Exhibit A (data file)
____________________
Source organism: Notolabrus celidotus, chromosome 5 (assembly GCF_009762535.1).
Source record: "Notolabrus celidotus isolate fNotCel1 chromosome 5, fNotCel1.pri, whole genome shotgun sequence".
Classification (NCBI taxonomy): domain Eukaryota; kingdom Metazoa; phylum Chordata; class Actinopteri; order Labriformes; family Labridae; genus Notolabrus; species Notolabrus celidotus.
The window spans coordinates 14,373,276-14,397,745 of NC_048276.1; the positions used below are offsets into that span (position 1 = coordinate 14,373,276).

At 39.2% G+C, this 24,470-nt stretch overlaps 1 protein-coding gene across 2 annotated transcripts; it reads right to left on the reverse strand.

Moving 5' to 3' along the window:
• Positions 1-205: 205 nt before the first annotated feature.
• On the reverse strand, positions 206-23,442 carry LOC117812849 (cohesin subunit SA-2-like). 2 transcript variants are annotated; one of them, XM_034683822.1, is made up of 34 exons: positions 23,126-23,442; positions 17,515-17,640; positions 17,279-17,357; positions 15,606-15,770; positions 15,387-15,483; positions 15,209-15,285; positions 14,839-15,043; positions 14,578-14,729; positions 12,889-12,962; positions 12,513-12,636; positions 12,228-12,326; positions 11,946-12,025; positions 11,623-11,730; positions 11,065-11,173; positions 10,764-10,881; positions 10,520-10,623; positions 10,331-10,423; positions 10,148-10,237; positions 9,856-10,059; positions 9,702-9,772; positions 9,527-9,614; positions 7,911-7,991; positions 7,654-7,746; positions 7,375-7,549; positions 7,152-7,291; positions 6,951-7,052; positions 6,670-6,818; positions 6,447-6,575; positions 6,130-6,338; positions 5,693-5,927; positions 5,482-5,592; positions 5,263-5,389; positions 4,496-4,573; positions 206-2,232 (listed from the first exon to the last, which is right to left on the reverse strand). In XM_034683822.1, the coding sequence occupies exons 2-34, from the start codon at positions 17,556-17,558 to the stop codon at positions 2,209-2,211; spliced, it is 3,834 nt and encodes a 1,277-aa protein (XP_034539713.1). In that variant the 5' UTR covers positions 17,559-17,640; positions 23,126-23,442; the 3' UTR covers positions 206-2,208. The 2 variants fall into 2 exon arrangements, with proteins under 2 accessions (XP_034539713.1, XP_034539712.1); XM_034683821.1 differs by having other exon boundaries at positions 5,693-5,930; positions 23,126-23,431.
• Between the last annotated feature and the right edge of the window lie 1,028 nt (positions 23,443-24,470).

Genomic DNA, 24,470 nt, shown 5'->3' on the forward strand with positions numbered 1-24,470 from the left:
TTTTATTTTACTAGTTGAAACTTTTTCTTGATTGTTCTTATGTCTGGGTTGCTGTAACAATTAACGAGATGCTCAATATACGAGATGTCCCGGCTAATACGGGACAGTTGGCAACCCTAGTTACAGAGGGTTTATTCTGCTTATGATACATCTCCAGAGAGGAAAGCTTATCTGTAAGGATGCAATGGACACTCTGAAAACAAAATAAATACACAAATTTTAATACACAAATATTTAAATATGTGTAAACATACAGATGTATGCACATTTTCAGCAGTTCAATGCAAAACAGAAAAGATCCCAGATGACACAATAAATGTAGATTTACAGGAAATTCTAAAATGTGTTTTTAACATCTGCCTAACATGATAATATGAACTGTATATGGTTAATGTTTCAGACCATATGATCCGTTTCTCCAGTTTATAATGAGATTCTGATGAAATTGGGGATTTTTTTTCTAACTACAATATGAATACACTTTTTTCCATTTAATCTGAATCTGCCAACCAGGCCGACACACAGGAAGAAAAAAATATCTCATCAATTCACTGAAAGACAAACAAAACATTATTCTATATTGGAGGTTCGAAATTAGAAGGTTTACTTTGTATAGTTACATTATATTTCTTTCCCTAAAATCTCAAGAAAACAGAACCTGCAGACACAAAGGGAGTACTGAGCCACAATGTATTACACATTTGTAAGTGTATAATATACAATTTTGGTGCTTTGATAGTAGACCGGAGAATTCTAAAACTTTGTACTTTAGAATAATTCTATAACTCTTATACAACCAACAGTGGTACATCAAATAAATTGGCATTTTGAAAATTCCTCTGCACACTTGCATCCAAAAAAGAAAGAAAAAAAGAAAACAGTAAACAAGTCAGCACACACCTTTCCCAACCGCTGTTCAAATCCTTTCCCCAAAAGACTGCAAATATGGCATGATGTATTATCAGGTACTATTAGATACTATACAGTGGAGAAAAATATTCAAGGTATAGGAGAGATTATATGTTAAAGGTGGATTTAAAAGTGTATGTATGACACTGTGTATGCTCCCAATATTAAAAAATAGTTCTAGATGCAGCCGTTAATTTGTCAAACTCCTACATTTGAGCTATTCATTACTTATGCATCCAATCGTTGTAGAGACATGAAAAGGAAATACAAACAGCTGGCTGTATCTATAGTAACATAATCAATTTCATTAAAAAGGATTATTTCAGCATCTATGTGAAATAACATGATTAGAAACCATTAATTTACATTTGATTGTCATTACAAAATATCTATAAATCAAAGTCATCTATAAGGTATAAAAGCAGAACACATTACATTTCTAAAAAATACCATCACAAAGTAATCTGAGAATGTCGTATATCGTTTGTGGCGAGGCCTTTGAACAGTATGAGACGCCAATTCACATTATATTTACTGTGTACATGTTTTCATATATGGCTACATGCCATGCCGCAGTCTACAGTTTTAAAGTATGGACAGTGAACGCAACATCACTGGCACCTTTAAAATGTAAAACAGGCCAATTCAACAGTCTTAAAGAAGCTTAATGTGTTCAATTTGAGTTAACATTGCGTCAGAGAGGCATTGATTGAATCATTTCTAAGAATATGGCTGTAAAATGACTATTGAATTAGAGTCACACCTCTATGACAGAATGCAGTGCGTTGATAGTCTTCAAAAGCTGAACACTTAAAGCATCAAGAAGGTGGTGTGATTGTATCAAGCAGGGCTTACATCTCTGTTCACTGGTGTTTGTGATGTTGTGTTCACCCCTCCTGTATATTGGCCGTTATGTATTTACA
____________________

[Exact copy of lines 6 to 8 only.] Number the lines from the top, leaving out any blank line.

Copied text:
Moving 5' to 3' along the window:
• Positions 1-205: 205 nt before the first annotated feature.
• On the reverse strand, positions 206-23,442 carry LOC117812849 (cohesin subunit SA-2-like). 2 transcript variants are annotated; one of them, XM_034683822.1, is made up of 34 exons: positions 23,126-23,442; positions 17,515-17,640; positions 17,279-17,357; positions 15,606-15,770; positions 15,387-15,483; positions 15,209-15,285; positions 14,839-15,043; positions 14,578-14,729; positions 12,889-12,962; positions 12,513-12,636; positions 12,228-12,326; positions 11,946-12,025; positions 11,623-11,730; positions 11,065-11,173; positions 10,764-10,881; positions 10,520-10,623; positions 10,331-10,423; positions 10,148-10,237; positions 9,856-10,059; positions 9,702-9,772; positions 9,527-9,614; positions 7,911-7,991; positions 7,654-7,746; positions 7,375-7,549; positions 7,152-7,291; positions 6,951-7,052; positions 6,670-6,818; positions 6,447-6,575; positions 6,130-6,338; positions 5,693-5,927; positions 5,482-5,592; positions 5,263-5,389; positions 4,496-4,573; positions 206-2,232 (listed from the first exon to the last, which is right to left on the reverse strand). In XM_034683822.1, the coding sequence occupies exons 2-34, from the start codon at positions 17,556-17,558 to the stop codon at positions 2,209-2,211; spliced, it is 3,834 nt and encodes a 1,277-aa protein (XP_034539713.1). In that variant the 5' UTR covers positions 17,559-17,640; positions 23,126-23,442; the 3' UTR covers positions 206-2,208. The 2 variants fall into 2 exon arrangements, with proteins under 2 accessions (XP_034539713.1, XP_034539712.1); XM_034683821.1 differs by having other exon boundaries at positions 5,693-5,930; positions 23,126-23,431.